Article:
Simple Things You Can Do in a Time of Pandemic

(I’m going to repost this periodically, I think, and update it as I think of things.)

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Simple Things You Can Do in a Time of Pandemic
(a list for those feeling ineffectual, a work-in-progress)

1. WASH YOUR HANDS. Wash them frequently with soap and water for at least 20 seconds. Teach your children and other household members to do the same. Model it for others in public places, helping to make it a social norm. However this goes, that can only be helpful.

2. GO OUTSIDE. Go out into the fresh air if you can. Staying cooped up in your home can be a recipe for stress and breathing stale air doesn’t help. If you can’t go out, try opening a window or turning on a fan (which can disperse water droplets, lowering their concentration of virus). If you can go outside, and if you can garden, now is an excellent time; it’s good for your health in all sorts of ways, and your mental state too.

3. ISOLATE. Practice social distancing as possible. (I cancelled all my optional meetings, and am switching over as much as I can to Zoom.) Even if you’re not likely to get very sick, you can easily carry the disease to others.

4. RESTRUCTURE SOCIALIZING. Think about how isolation may be affecting you; if it’s making your mental state worse, consider options for socializing. Long phone calls with a friend? Asynchronous video game in between your work tasks? (I love Terraforming Mars for that.) Set up a computer screen with Zoom for you and a few friends or workmates or relatives, and just leave it running in the background as you go about the day, so you can chat on occasion as desired, ask a question, etc? Humans are pack animals, for the most part. Left alone, many of us tend to fret.

5. LAY IN REASONABLE STAPLES. If you can afford it, add a few staples to your groceries, aiming for two weeks’ worth of supplies on hand (if you have the space). Don’t hoard; others may need it far more urgently. Especially don’t hoard masks; medical personnel need them. If you’re not already doing grocery delivery, and it’s available to you, try it — one person doing food shopping for seven families and dropping groceries on porches is much less likely to spread contagion than those seven (or seventy) people going to the grocery store.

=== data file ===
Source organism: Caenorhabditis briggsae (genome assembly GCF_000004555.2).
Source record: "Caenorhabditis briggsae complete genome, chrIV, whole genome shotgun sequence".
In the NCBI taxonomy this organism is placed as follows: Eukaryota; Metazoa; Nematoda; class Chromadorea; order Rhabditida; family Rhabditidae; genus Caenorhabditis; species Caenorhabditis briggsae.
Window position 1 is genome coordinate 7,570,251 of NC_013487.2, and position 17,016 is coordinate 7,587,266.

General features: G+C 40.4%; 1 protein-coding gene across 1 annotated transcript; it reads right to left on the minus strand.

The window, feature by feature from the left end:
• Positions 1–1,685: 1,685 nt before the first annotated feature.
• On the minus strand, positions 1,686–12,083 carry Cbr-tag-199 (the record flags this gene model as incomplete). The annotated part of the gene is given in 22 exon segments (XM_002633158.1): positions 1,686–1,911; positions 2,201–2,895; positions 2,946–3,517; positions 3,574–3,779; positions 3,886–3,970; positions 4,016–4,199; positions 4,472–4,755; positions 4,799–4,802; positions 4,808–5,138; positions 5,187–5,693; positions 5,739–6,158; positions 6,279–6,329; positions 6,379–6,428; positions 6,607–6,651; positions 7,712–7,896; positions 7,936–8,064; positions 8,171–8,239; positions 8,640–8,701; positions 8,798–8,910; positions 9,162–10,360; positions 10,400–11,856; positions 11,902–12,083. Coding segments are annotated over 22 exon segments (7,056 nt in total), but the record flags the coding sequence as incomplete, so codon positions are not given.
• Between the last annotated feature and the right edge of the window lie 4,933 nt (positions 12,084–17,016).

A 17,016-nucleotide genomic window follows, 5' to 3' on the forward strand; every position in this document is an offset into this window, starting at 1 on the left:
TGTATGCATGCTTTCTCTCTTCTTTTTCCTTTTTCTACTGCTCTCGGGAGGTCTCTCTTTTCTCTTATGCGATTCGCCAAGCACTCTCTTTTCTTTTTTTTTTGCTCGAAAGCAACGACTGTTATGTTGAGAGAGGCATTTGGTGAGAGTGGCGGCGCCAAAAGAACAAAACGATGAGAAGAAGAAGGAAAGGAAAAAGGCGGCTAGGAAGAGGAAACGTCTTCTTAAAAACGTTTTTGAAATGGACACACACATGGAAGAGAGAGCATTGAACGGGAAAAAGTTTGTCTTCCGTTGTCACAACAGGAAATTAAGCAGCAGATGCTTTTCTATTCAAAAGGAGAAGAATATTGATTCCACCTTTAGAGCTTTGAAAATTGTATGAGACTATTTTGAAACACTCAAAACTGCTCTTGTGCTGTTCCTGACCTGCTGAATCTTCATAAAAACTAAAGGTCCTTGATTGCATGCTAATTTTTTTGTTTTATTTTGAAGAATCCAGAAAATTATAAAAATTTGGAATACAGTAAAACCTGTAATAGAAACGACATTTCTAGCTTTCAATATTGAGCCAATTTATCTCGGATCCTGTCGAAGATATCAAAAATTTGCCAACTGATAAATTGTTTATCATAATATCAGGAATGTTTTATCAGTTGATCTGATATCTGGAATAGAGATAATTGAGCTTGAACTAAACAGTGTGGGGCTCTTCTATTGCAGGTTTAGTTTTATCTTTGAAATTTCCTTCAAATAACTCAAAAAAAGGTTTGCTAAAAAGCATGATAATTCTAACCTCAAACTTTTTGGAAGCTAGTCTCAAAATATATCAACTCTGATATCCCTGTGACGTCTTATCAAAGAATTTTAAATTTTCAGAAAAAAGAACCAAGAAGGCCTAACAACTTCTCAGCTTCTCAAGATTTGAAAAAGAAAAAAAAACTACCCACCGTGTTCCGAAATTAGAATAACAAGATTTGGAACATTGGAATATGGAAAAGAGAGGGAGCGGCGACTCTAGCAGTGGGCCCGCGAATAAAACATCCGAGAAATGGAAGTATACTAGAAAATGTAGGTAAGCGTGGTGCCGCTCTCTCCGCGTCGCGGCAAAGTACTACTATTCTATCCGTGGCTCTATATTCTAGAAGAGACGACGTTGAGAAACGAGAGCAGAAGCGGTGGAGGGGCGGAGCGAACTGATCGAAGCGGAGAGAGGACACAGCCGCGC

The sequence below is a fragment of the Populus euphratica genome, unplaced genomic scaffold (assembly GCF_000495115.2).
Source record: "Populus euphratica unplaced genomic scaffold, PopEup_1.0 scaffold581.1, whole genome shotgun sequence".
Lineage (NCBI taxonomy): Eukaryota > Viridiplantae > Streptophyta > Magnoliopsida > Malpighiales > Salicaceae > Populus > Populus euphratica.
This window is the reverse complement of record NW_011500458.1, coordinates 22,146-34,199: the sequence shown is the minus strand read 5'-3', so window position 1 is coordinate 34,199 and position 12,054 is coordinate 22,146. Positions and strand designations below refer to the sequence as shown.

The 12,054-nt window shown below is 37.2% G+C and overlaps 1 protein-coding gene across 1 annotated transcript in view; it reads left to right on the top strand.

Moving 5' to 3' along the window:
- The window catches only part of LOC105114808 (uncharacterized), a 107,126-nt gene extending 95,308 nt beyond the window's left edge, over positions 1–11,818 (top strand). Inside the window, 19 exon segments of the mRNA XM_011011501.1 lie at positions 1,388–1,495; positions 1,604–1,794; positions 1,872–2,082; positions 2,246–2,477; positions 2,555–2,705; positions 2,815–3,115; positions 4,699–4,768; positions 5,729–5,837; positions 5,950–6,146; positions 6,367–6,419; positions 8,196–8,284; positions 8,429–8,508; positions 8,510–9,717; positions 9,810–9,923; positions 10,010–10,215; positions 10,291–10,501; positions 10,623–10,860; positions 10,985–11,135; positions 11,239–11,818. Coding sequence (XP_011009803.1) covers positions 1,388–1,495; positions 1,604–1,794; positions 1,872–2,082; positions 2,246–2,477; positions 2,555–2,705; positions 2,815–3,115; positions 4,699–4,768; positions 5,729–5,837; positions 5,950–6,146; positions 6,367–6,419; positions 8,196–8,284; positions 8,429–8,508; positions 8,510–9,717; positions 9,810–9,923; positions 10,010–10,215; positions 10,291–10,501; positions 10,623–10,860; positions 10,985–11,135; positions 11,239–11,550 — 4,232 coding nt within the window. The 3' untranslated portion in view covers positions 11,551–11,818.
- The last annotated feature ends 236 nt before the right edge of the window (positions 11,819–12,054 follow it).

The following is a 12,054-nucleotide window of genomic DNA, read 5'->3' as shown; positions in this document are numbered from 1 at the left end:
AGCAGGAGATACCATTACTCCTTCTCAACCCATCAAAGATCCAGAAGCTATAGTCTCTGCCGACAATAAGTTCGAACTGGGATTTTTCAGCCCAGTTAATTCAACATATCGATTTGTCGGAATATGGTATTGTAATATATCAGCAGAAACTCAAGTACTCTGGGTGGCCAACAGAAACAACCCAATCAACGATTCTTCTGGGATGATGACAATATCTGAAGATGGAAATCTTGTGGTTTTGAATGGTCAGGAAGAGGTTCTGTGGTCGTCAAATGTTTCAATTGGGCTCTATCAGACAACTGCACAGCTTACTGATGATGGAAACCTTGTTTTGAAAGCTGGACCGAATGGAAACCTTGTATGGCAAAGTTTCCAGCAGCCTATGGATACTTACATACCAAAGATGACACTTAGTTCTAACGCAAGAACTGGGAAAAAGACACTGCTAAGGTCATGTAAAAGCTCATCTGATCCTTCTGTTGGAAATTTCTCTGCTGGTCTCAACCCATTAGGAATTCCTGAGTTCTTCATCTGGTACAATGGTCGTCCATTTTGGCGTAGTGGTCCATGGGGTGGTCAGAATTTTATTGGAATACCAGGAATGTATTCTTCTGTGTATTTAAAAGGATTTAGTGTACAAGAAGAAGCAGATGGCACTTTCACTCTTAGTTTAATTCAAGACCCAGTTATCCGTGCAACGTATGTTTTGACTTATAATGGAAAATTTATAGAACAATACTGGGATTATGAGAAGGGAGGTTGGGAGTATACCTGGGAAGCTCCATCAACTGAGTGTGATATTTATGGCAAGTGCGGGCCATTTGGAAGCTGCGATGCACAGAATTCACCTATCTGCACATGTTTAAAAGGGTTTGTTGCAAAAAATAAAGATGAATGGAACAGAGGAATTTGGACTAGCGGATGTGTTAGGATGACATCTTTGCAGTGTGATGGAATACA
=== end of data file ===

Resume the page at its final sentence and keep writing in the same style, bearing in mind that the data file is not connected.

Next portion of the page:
6. STAY INFORMED, BUT NOT TOO MUCH. Stay informed, but if social media is starting to stress you out, walk away. Turn off Facebook for a while, close the computer. The flood of information can be compelling, but it can also cause a lot of anxiety, and remember, as in any crisis, that a good percentage of early info will be wrong. Unless you have a responsibility to stay on the cutting edge of the info, you may be better served by waiting a day or two, letting others verify and process it, and then summarize the parts you actually need to know.

7. RECONSIDER TRAVEL. Think about whether you really need to take that upcoming trip, whether it’d be worse to be quarantined in that area, and be prepared to cancel travel at need. (For me, I have to go through a bit of a mental process of frustration, grief, and acceptance before I’m ready to do that, so might as well start early.)

8. CHECK IN. Elderly relatives, neighbors, co-workers, siblings, old friends — there are a lot of people feeling a lot of stress right now, and many may be feeling very isolated and even frightened. If you can check in with them — by phone, in person, online, whatever works — it can help. (It might help you feel better too.)

9. EAT HEALTHY. In stressful times, many of us turn to comfort food, but some of those options will just make you and your body feel worse if you do too much of it. (Did I binge salt-and-vinegar chips and ice cream last night? Yes I did.) To the extent that finances and time allow, try to eat as healthily as you can during a crisis (and feed others the same way). It may also help you feel a little more in control, since you’ll be proactively doing something to help the situation.

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#teachinginatimeofpandemic

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